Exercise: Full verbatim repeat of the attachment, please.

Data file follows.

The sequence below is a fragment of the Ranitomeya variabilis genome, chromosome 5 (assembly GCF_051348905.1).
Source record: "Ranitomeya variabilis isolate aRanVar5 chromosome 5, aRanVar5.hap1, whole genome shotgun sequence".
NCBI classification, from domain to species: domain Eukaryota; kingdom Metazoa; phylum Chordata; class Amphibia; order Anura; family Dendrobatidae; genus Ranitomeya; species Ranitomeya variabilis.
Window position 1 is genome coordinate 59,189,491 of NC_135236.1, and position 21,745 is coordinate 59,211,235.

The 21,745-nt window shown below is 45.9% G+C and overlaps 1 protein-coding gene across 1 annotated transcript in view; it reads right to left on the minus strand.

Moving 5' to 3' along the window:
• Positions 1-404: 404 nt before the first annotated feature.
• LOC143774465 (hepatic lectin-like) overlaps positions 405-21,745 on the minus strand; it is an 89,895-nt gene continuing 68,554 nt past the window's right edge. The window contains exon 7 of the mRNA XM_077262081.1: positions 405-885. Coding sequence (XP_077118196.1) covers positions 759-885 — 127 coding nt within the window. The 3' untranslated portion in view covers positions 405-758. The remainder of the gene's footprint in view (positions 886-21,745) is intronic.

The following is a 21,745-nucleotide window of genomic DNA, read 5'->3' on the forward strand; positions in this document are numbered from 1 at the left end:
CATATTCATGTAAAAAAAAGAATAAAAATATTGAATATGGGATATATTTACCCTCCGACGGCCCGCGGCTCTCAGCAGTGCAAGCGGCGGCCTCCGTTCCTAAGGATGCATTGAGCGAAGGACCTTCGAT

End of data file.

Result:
The sequence below is a fragment of the Ranitomeya variabilis genome, chromosome 5 (assembly GCF_051348905.1).
Source record: "Ranitomeya variabilis isolate aRanVar5 chromosome 5, aRanVar5.hap1, whole genome shotgun sequence".
NCBI classification, from domain to species: domain Eukaryota; kingdom Metazoa; phylum Chordata; class Amphibia; order Anura; family Dendrobatidae; genus Ranitomeya; species Ranitomeya variabilis.
Window position 1 is genome coordinate 59,189,491 of NC_135236.1, and position 21,745 is coordinate 59,211,235.

The 21,745-nt window shown below is 45.9% G+C and overlaps 1 protein-coding gene across 1 annotated transcript in view; it reads right to left on the minus strand.

Moving 5' to 3' along the window:
• Positions 1-404: 404 nt before the first annotated feature.
• LOC143774465 (hepatic lectin-like) overlaps positions 405-21,745 on the minus strand; it is an 89,895-nt gene continuing 68,554 nt past the window's right edge. The window contains exon 7 of the mRNA XM_077262081.1: positions 405-885. Coding sequence (XP_077118196.1) covers positions 759-885 — 127 coding nt within the window. The 3' untranslated portion in view covers positions 405-758. The remainder of the gene's footprint in view (positions 886-21,745) is intronic.

The following is a 21,745-nucleotide window of genomic DNA, read 5'->3' on the forward strand; positions in this document are numbered from 1 at the left end:
CATATTCATGTAAAAAAAAGAATAAAAATATTGAATATGGGATATATTTACCCTCCGACGGCCCGCGGCTCTCAGCAGTGCAAGCGGCGGCCTCCGTTCCTAAGGATGCATTGAGCGAAGGACCTTCGAT